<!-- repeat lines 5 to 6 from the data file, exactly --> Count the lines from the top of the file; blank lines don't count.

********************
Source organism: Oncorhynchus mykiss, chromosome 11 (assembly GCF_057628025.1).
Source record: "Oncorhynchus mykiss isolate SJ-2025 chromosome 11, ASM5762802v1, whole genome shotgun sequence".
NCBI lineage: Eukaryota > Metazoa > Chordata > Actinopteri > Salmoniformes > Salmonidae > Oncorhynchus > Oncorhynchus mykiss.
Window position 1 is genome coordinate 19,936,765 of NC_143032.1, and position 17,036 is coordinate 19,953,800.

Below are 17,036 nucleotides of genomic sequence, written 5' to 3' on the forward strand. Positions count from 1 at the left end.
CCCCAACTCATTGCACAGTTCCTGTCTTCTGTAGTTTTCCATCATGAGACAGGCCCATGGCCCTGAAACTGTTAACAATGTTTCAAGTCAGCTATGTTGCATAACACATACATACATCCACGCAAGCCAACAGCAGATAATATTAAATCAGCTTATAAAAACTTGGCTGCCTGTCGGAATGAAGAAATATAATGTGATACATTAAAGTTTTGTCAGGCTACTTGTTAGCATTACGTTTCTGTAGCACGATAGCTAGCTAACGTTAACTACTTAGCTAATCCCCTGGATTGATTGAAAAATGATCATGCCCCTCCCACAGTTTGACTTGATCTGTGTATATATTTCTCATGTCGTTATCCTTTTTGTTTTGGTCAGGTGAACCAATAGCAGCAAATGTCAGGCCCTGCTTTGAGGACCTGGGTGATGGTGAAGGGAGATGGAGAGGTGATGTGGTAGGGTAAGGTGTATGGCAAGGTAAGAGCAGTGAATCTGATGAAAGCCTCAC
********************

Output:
Below are 17,036 nucleotides of genomic sequence, written 5' to 3' on the forward strand. Positions count from 1 at the left end.
CCCCAACTCATTGCACAGTTCCTGTCTTCTGTAGTTTTCCATCATGAGACAGGCCCATGGCCCTGAAACTGTTAACAATGTTTCAAGTCAGCTATGTTGCATAACACATACATACATCCACGCAAGCCAACAGCAGATAATATTAAATCAGCTTATAAAAACTTGGCTGCCTGTCGGAATGAAGAAATATAATGTGATACATTAAAGTTTTGTCAGGCTACTTGTTAGCATTACGTTTCTGTAGCACGATAGCTAGCTAACGTTAACTACTTAGCTAATCCCCTGGATTGATTGAAAAATGATCATGCCCCTCCCACAGTTTGACTTGATCTGTGTATATATTTCTCATGTCGTTATCCTTTTTGTTTTGGTCAGGTGAACCAATAGCAGCAAATGTCAGGCCCTGCTTTGAGGACCTGGGTGATGGTGAAGGGAGATGGAGAGGTGATGTGGTAGGGTAAGGTGTATGGCAAGGTAAGAGCAGTGAATCTGATGAAAGCCTCAC